Shoppers uneasy with mobile payments as Square kills Wallet

Mobile payment apps such as Square and Google Wallet (NASDAQ: GOOG) are widely available but shoppers in the U.S. are still not convinced they are secure or convenient to use.

This week, Square announced it is dropping the Square Wallet app from Apple and Google's app stores. The app allowed users to make payments at Square merchants by checking in at local businesses through the app, walking up to the register and saying their name. Merchants were able to see a photo of the user and their account information on their displays. Square wasn't able to earn a profit with the app and analysts suspect that having to check-in using a smartphone to pay wasn't any quicker than a quick swipe of a debit card.

Square said it will instead focus on Square Order, its new app for Android and iOS that lets shoppers order and pay for carryout food at restaurants and receive an alert when their order is ready. The service, which replaces Square Wallet, is available in New York and San Francisco immediately, but will be rolled out in more cities, according to the company.

Square on Tuesday also debuted a new Square Feedback feature, which gives shoppers an interactive digital receipt that can be used to offer feedback on their shopping experience. After shoppers swipe a credit card on the seller's Square card reader, they get the option to give feedback in their receipts, which are sent via text or email. The new feature serves as a two-way communication tool where sellers can, in turn, communicate with their customers.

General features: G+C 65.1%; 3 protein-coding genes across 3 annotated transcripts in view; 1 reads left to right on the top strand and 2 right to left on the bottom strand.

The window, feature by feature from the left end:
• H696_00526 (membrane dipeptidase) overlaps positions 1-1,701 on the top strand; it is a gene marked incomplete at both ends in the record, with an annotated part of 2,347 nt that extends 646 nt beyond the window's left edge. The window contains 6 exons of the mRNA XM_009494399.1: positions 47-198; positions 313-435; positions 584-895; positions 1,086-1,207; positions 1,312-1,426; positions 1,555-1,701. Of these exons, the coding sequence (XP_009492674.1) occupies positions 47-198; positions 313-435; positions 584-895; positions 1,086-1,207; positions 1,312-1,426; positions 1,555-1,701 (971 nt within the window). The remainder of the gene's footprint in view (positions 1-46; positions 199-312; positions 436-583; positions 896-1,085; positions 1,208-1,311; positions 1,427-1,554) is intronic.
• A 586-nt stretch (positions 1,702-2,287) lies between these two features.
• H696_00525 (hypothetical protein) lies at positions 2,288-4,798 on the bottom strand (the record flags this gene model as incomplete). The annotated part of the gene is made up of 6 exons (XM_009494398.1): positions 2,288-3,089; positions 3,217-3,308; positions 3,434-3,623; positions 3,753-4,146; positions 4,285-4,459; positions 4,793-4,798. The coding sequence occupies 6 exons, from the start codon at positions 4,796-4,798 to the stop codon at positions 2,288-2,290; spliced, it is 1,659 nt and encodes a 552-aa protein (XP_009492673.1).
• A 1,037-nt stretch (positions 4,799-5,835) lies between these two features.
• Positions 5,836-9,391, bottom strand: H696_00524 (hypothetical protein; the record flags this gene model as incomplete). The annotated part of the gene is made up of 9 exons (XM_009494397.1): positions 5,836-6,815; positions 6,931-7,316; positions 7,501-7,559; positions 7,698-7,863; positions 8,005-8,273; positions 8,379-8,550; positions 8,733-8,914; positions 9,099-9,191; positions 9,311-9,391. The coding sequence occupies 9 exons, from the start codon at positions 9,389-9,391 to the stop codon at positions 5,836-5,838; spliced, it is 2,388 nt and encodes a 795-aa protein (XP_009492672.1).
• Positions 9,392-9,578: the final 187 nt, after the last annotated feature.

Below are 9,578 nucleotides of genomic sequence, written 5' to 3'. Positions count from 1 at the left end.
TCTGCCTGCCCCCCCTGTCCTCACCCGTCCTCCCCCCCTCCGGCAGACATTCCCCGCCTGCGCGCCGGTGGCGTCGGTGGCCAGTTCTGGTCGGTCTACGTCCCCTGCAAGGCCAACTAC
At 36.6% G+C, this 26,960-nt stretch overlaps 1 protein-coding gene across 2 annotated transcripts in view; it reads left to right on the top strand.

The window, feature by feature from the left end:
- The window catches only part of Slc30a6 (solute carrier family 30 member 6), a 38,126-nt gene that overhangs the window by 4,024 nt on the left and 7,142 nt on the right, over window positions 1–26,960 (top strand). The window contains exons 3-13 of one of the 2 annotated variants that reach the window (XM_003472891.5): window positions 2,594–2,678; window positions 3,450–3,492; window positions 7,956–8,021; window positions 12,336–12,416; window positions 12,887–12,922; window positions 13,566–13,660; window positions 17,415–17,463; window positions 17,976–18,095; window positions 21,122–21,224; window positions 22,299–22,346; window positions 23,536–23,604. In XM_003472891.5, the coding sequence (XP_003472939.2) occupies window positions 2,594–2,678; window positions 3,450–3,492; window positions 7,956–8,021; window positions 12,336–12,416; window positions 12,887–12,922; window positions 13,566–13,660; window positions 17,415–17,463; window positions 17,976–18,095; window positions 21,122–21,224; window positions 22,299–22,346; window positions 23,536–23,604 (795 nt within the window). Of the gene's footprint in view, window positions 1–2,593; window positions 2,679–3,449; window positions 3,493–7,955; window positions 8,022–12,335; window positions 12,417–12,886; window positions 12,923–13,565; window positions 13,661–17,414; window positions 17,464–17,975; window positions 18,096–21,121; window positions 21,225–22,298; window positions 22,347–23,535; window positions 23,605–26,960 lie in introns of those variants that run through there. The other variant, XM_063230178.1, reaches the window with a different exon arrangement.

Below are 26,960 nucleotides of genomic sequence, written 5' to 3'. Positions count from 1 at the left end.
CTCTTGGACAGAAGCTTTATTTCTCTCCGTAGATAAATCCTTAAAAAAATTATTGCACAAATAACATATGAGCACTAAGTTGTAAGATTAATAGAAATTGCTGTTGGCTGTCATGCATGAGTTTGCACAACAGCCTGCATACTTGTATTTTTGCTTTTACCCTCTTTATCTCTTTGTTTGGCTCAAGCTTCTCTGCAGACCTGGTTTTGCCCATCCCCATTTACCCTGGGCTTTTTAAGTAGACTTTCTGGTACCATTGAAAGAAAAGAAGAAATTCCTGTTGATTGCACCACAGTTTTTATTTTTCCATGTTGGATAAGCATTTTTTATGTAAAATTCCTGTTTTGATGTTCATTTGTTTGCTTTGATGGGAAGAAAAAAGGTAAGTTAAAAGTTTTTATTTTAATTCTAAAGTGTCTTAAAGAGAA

Feedback is now live and is integrated into Square's sales software suite. Sellers pay $10 per month, but there's a 30-day trial.

Square said it processes more than 10 million digital receipts a month, but that number is still low compared to worldwide mobile payment use. Research firm Gartner estimates that across the globe, shoppers spent $235.4 billion through mobile payments in 2013, compared with $163.1 billion in 2012. In North America the number is much smaller, with consumers spending about $37 billion through mobile transactions in 2013, up from $24 billion in 2012.

With the shutdown of Square Wallet, which launched three years ago, the hope is that Order will find more success. Square thinks the order-ahead feature will be one way to provide additional value for its merchants and, hopefully, finally catch on with consumers.

For more:
-See this FierceRetail article
-See this New York Times article

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